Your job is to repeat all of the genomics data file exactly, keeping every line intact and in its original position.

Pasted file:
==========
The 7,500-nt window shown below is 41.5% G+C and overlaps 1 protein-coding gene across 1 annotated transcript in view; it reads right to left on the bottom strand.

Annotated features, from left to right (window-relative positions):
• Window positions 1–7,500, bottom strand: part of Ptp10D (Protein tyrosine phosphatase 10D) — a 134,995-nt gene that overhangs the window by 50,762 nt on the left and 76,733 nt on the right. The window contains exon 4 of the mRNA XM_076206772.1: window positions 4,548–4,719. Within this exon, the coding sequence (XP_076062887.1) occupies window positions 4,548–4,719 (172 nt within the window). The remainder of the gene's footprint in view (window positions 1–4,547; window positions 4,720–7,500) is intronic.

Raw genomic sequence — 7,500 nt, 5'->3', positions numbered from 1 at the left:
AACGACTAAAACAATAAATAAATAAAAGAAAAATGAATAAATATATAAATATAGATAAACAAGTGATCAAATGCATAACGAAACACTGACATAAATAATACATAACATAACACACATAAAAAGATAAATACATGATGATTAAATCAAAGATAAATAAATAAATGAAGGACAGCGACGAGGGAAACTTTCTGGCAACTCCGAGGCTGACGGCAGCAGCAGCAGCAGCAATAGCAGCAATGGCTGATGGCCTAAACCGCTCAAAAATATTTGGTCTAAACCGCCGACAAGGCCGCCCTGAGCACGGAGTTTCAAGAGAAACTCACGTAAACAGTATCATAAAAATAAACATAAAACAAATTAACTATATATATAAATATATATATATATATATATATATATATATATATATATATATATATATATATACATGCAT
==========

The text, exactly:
The 7,500-nt window shown below is 41.5% G+C and overlaps 1 protein-coding gene across 1 annotated transcript in view; it reads right to left on the bottom strand.

Annotated features, from left to right (window-relative positions):
• Window positions 1–7,500, bottom strand: part of Ptp10D (Protein tyrosine phosphatase 10D) — a 134,995-nt gene that overhangs the window by 50,762 nt on the left and 76,733 nt on the right. The window contains exon 4 of the mRNA XM_076206772.1: window positions 4,548–4,719. Within this exon, the coding sequence (XP_076062887.1) occupies window positions 4,548–4,719 (172 nt within the window). The remainder of the gene's footprint in view (window positions 1–4,547; window positions 4,720–7,500) is intronic.

Raw genomic sequence — 7,500 nt, 5'->3', positions numbered from 1 at the left:
AACGACTAAAACAATAAATAAATAAAAGAAAAATGAATAAATATATAAATATAGATAAACAAGTGATCAAATGCATAACGAAACACTGACATAAATAATACATAACATAACACACATAAAAAGATAAATACATGATGATTAAATCAAAGATAAATAAATAAATGAAGGACAGCGACGAGGGAAACTTTCTGGCAACTCCGAGGCTGACGGCAGCAGCAGCAGCAGCAATAGCAGCAATGGCTGATGGCCTAAACCGCTCAAAAATATTTGGTCTAAACCGCCGACAAGGCCGCCCTGAGCACGGAGTTTCAAGAGAAACTCACGTAAACAGTATCATAAAAATAAACATAAAACAAATTAACTATATATATAAATATATATATATATATATATATATATATATATATATATATATATATATATATACATGCAT